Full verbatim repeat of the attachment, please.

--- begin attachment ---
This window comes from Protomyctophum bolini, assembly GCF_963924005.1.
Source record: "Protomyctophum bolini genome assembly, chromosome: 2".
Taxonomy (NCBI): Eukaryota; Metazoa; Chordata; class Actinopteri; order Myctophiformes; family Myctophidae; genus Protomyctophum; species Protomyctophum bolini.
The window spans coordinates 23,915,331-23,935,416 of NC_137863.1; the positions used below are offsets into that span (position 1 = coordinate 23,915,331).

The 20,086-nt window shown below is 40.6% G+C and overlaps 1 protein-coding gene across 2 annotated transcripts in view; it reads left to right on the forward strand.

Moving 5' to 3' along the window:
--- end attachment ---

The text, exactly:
This window comes from Protomyctophum bolini, assembly GCF_963924005.1.
Source record: "Protomyctophum bolini genome assembly, chromosome: 2".
Taxonomy (NCBI): Eukaryota; Metazoa; Chordata; class Actinopteri; order Myctophiformes; family Myctophidae; genus Protomyctophum; species Protomyctophum bolini.
The window spans coordinates 23,915,331-23,935,416 of NC_137863.1; the positions used below are offsets into that span (position 1 = coordinate 23,915,331).

The 20,086-nt window shown below is 40.6% G+C and overlaps 1 protein-coding gene across 2 annotated transcripts in view; it reads left to right on the forward strand.

Moving 5' to 3' along the window: